Of the identified activities, the most frequently mentioned was “Not using a private server” (1,150,000 mentions) and least frequently mentioned was “Using the same password on multiple devices/websites” (102 mentions). This means that identified activities allowed us to look at a broad spectrum of behaviors in cyberspace and focus on risks relevant and known to the majority of population as well as on less understood and anticipated risks.

How Does It Work?

The resulting scale allows us to measure individual Risk Taking and Risk Perception across 5 domains. The Risk Taking measure question asks the study participants to indicate how likely they are to engage in each activity on a scale from 1 to 7 (the higher the more likely); and the Risk Perception measure asks the study participants to indicate how risky they perceive each activity to be on a scale from 1 to 7 (the higher the more risky). Since each activity can receive a score between 1 and 7, each of the 5 categories can accumulate scores from 6 to 42, and a total score for each individual can be between 30 and 210.

You can think of Risk Perception as a measure of your expectations about a particular type of risk and you can think of Risk Taking as a measure of the reality of your behavior. Clearly, the riskier you believe an activity is, the less likely you should be to engage in this activity.

What Do People's Perceptions and Actions Look Like?

To test the scale, we recruited representative samples of population from two nations – the US (500 people) and the UK (523 people). So, what activities are considered to be most risky and least risky and do people's actions reflect these perceptions? The graphs below show the mean risk taking and risk perception for each activity in our scale, mapping the relative positioning of risk taking versus risk perception in the US and the UK for each of the 30 CyberDoSpeRT activities separately (activities are numbered to match the CyberDoSpeRT graph above - see numbers of activities on the left before "-").

Cyber Risk Taking and Risk Perception in the US

Abbreviations: Security (SE), Personal Data (PD), Privacy (PR), Negligence (NE), and Cybercrime (CR).

Source: Kharlamov et al., 2018

Cyber Risk Taking and Risk Perception in the UK

Abbreviations: Security (SE), Personal Data (PD), Privacy (PR), Negligence (NE), and Cybercrime (CR).

Source: Kharlamov et al., 2018

Interestingly, the relative positioning of risk taking versus risk perception attitudes are similar across two countries except that in the UK all attitudes seems to be shifted towards lower risk taking and higher risk perception. In other words, people in the US are more risk taking in cyber spaces compared to the Brits. In both countries, activity 28 “Using a wearable device to collect your private data (e.g., FitBit, Apple Watch, etc.).” is associated with the highest level of risk perception (average risk perception =5.41 in the US and 5.54 in the UK) and the lowest level of risk taking (average risk taking =2.34 in the US and 2.61 in the UK). Second highest risk perception and second lowest risk taking in both countries is associated with activity 17 “Letting web browser remember your credit card information”. Notice that activity 16 which deals with letting web browser remember password information is associated with a lot higher levels of risk taking and lower levels of risk perception than risk taking and risk perception of activity 17, respectively. The third highest risk perception score and third lowest risk taking score is associated with activity 25 “Using the same password on multiple devices/websites.”. Interestingly, activity 3 “Not reading App permissions before uploading an App on your smart phone.” is the highest in terms of risk taking and lowest in terms of risk perception for both countries.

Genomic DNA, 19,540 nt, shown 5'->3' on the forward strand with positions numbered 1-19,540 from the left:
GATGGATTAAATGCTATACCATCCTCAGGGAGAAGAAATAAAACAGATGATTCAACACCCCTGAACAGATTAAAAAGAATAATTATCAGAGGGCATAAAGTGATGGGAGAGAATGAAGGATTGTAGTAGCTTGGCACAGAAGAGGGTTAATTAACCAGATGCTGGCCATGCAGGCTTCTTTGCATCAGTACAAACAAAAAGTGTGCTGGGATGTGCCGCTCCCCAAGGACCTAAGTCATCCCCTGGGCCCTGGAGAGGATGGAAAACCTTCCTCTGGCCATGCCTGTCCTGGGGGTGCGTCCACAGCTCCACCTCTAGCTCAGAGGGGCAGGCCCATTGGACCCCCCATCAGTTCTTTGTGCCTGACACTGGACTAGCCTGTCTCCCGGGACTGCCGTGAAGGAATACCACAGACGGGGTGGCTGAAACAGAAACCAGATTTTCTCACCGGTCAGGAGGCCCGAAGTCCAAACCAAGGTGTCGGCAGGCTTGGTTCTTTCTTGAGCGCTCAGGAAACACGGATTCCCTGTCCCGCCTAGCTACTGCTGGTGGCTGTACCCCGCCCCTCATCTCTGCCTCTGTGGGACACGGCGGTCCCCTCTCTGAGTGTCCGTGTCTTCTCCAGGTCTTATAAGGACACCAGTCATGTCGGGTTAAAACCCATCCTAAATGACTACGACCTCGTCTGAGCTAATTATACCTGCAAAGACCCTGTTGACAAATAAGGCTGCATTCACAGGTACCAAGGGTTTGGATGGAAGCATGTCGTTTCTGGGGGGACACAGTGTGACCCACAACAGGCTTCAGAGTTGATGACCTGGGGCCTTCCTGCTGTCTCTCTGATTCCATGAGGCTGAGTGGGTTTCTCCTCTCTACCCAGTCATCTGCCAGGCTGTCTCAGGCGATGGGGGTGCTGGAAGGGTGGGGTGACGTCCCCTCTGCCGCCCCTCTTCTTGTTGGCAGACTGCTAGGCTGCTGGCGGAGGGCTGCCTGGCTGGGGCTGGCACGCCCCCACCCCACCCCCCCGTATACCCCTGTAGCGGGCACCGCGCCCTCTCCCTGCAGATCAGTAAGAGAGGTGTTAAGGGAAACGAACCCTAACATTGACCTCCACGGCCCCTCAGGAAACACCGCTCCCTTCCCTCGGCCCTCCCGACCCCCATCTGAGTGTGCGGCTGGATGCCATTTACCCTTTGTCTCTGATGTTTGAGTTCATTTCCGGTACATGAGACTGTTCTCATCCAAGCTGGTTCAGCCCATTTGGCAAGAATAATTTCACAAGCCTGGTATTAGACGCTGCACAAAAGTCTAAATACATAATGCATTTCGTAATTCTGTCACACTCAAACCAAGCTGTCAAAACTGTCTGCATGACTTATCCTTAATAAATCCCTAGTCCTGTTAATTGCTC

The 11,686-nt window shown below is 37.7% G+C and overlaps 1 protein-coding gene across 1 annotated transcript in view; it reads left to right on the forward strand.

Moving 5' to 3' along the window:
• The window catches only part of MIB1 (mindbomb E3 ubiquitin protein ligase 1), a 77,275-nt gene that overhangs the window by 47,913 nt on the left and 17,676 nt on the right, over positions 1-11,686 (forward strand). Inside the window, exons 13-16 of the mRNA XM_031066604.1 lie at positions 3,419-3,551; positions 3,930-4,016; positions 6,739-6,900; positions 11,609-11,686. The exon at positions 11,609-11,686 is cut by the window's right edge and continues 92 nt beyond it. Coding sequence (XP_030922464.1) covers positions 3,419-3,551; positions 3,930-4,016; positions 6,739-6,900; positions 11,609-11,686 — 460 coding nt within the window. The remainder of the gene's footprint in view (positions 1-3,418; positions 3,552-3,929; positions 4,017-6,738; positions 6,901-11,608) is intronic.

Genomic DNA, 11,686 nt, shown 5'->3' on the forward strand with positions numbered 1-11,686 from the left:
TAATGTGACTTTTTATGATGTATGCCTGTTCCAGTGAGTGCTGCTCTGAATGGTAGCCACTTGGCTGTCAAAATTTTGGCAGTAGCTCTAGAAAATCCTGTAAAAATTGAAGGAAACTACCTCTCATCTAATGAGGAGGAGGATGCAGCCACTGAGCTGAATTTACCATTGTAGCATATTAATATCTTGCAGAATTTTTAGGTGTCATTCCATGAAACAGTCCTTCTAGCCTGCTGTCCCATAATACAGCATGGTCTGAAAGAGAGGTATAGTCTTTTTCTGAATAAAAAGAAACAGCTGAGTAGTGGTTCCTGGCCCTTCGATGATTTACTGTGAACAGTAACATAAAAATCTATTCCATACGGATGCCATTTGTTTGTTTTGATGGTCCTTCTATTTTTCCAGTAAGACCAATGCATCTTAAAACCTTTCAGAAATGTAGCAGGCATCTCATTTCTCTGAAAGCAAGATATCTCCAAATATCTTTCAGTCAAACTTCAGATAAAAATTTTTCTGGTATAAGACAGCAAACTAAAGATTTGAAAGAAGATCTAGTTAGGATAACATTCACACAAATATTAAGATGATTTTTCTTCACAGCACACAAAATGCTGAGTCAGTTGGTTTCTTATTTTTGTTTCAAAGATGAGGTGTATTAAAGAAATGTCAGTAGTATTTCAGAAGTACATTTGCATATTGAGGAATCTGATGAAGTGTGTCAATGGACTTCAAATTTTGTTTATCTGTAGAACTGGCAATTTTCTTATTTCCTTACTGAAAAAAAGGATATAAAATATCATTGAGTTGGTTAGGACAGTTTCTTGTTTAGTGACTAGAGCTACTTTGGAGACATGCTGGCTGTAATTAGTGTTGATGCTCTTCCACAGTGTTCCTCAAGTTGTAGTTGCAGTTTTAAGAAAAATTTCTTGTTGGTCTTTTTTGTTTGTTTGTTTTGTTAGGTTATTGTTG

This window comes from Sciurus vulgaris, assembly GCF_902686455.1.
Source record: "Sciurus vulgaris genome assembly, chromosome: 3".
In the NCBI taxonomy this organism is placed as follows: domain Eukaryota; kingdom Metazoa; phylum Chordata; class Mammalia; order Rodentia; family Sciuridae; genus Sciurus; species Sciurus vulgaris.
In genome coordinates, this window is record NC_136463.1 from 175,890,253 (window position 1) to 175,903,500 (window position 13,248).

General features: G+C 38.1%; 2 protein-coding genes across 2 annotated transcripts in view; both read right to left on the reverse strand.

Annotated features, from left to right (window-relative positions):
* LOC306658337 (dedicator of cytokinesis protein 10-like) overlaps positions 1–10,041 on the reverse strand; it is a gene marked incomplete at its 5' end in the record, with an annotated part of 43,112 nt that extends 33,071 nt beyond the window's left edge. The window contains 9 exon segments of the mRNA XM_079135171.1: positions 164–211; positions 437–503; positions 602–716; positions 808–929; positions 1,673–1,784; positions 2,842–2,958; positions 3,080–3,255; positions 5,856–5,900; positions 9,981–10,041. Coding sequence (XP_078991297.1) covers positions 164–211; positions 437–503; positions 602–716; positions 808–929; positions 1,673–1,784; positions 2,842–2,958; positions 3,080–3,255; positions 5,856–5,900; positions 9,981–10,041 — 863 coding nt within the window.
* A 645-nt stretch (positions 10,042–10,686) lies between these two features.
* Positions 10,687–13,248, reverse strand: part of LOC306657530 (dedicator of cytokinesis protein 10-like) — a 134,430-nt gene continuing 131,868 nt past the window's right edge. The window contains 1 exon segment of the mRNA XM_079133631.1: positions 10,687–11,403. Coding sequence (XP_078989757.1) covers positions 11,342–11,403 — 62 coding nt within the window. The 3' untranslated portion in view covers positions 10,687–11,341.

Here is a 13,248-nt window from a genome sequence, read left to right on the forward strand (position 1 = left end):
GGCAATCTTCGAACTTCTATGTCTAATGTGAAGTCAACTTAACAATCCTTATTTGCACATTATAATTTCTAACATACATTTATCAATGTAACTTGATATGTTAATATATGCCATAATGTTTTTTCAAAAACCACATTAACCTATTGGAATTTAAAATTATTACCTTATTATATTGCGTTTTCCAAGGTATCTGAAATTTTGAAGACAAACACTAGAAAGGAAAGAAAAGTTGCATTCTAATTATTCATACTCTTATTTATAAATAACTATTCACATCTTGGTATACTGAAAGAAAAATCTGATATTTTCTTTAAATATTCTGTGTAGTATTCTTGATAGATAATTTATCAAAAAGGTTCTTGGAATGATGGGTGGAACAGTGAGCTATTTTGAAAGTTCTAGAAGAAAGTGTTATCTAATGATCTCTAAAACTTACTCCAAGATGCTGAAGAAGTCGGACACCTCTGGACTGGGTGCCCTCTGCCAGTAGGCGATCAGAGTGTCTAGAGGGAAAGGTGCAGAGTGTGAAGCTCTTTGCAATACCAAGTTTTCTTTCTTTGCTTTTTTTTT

So What Do We Learn?

In both countries, people seem to be mostly concerned with Negligence (NE) risks and Security (SE) risks (with the only exception of activity 3) and less likely to take risks in those cyber domains. At the same time, they seem to be relatively less concerned about cybercrime (CR), privacy (PR), as well as personal data (PD) risks (with an exception of activity 28) and are more likely to take risks in those cyber domains. Generally, people seem to be particularly concerned about the data collected about them by the wearable devices as well as how these data are used. At the same time, they are least concerned about potential risks associated with the App download.